Stephens has more than a passing interest in the business. The company is an investor in Advance America Cash Advance Centers Inc. of Spartanburg, S.C. The privately held player with a national presence has 28 locations in Arkansas, making it the second largest in the state.

The Stephens report indicates that the average customer uses the service five to seven times a year, according to data gleaned from the three or four largest payday lenders. The typical transaction involves $100-$300,with a $15 fee for each $100 advanced. Car repairs and medical bills are listed as the top reasons for using the service.

"We believe that the payday loan customer base is in the $25,000 to $40,000 household income level," the report states.

If that's an accurate portrait,' it raises some ominous questions about consumer debt. Using a credit card for such small amounts of "emergency debt" would be less expensive than a payday advance, even if the money weren't repaid for several billing cycles. Yet industry focus groups report that many consumers prefer payday advances over credit cards.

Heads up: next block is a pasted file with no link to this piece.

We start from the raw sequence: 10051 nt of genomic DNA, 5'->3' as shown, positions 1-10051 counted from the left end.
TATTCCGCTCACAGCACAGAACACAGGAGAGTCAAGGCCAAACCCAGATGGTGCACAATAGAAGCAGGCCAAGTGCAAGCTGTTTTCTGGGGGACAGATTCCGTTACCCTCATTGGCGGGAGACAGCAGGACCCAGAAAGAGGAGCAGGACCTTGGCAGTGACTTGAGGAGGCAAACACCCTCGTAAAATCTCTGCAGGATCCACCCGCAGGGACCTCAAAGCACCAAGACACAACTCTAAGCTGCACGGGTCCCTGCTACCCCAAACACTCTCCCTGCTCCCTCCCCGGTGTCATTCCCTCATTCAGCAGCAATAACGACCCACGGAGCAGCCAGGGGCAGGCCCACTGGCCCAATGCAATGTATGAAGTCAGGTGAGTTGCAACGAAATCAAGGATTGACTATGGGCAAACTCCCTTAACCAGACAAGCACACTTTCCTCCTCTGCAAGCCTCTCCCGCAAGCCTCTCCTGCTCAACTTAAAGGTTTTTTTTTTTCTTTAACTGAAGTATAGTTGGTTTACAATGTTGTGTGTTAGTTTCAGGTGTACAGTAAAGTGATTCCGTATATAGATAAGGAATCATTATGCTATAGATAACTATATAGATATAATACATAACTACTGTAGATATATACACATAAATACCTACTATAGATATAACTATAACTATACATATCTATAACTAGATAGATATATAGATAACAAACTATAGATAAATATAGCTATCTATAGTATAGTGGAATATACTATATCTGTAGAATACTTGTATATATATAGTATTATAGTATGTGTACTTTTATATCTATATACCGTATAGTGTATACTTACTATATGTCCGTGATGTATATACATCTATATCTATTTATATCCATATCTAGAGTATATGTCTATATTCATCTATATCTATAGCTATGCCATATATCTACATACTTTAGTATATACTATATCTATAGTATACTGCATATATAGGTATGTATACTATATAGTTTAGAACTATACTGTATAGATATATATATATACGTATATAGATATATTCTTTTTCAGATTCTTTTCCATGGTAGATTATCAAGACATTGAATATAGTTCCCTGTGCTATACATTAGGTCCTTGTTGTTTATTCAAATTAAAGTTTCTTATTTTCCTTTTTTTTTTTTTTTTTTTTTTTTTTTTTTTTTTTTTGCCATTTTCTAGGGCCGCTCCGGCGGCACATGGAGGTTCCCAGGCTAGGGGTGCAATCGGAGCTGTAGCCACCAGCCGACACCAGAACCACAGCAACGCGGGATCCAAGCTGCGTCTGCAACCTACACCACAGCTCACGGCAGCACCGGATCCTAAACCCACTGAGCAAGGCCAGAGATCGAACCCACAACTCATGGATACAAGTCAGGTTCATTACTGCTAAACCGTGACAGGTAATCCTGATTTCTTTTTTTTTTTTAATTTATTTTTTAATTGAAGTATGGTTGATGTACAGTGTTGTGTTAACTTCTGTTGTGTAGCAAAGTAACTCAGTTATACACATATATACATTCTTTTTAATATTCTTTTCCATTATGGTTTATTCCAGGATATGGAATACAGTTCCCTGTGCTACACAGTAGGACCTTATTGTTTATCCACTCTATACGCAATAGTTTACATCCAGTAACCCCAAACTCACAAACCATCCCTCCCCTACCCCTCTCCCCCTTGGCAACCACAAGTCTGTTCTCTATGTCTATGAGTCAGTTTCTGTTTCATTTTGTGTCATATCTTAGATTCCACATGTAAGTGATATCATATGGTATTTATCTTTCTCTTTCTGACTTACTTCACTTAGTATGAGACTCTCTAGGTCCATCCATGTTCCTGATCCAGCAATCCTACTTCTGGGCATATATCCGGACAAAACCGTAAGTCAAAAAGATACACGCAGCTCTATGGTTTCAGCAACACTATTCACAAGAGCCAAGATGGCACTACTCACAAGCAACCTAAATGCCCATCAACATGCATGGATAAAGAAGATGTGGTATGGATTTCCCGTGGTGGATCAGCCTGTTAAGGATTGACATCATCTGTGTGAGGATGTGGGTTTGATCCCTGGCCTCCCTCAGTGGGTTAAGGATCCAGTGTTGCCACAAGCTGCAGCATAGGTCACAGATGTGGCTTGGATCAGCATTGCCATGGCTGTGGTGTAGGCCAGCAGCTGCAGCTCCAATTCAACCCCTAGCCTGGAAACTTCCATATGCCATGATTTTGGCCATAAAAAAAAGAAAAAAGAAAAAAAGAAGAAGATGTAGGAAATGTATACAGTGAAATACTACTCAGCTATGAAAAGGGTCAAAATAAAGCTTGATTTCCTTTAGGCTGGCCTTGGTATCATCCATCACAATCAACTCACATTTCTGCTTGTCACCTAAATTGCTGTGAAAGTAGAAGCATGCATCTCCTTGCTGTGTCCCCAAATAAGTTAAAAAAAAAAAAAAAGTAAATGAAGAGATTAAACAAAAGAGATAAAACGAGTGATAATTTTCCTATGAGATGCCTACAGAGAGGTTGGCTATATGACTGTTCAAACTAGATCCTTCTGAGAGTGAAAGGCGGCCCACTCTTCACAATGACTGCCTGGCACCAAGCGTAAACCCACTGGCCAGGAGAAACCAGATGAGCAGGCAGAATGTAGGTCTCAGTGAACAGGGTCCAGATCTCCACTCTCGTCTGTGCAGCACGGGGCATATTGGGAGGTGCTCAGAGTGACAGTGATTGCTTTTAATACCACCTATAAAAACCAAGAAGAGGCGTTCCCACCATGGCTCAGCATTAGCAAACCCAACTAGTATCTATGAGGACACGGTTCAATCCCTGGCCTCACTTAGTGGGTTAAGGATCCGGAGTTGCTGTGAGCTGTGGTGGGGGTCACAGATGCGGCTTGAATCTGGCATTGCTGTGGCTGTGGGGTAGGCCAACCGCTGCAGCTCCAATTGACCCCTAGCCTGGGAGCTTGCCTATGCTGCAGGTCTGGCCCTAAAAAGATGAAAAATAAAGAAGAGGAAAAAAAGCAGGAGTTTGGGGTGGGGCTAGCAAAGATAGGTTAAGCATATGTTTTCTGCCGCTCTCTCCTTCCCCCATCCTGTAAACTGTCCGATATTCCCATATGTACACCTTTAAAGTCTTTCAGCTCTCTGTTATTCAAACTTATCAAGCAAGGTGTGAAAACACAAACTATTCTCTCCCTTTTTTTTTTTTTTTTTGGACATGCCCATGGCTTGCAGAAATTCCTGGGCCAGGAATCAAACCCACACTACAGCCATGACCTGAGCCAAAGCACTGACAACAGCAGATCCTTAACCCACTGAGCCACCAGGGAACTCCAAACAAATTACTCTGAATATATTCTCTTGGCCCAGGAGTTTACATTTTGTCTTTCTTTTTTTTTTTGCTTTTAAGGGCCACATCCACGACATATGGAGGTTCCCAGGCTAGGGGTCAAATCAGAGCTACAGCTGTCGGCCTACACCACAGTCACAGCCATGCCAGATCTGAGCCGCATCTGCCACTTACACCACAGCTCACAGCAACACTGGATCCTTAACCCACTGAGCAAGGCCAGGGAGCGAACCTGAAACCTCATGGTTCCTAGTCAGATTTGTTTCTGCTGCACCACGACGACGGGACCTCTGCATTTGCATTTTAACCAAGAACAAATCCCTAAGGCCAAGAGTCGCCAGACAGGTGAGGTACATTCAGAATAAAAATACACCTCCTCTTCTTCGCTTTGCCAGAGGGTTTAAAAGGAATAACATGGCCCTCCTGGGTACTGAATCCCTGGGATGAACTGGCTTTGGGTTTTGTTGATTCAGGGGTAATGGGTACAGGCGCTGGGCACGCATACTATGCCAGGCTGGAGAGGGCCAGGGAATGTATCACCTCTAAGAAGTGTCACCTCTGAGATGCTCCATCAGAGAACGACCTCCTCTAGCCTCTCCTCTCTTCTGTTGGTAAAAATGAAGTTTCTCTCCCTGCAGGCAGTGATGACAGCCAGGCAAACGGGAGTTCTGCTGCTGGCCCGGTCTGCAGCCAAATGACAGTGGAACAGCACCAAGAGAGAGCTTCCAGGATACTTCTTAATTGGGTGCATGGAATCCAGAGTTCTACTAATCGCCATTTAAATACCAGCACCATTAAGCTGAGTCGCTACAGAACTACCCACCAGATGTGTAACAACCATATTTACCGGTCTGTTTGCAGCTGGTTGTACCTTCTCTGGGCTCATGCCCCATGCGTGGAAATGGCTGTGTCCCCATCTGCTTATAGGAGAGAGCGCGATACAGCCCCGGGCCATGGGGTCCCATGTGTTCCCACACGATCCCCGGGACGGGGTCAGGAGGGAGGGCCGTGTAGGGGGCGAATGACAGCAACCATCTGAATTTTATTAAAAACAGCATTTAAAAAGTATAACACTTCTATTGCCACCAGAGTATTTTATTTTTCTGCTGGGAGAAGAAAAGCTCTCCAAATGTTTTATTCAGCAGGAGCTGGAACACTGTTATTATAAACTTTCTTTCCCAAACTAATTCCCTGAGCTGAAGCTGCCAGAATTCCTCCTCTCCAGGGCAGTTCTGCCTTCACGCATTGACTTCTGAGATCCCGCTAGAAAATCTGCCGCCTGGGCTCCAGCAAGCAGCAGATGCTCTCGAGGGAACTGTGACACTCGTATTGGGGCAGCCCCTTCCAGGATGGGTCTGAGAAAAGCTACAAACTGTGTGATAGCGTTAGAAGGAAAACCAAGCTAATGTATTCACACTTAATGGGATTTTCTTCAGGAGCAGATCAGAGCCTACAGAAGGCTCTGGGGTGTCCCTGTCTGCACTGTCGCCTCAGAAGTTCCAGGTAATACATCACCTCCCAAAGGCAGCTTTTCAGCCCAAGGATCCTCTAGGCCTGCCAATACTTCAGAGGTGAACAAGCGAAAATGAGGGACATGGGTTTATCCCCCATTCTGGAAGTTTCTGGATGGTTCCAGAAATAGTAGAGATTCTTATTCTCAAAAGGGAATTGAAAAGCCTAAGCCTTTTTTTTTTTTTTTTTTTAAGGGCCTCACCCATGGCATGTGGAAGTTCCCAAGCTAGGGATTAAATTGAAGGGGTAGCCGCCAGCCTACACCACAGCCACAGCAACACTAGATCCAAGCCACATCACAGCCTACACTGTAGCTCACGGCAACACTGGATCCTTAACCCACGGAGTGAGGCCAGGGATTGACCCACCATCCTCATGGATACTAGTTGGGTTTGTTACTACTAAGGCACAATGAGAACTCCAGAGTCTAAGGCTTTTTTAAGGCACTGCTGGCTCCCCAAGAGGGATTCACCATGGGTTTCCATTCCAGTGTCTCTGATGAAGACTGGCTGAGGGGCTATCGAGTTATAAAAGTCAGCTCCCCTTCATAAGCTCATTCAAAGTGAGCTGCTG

If true, it indicates that many borrowers are ignorant of the real cost of money and/or their credit cards are maxed out. Consumer advocates say this is their primary concern: If a borrower's personal finances are stressed, resorting to payday advances and its steep markups can only make a bad situation worse.

Historical Perspective

"The 'payday advance,' or the more genteel 'deferred presentment' product, has essentially existed in some form since the dawn of money as value for services.

"Short-term loans till payday of $5 for $6 was commonplace in the Second World War, and various forms of the transaction have generated very high yields to the 'lender."

Source: Stephens Inc.

Big 8 Check Advance Elms in Arkansas

* First American Cash Advance of Arkansas LLC, Cleveland, Tenn., 33 locations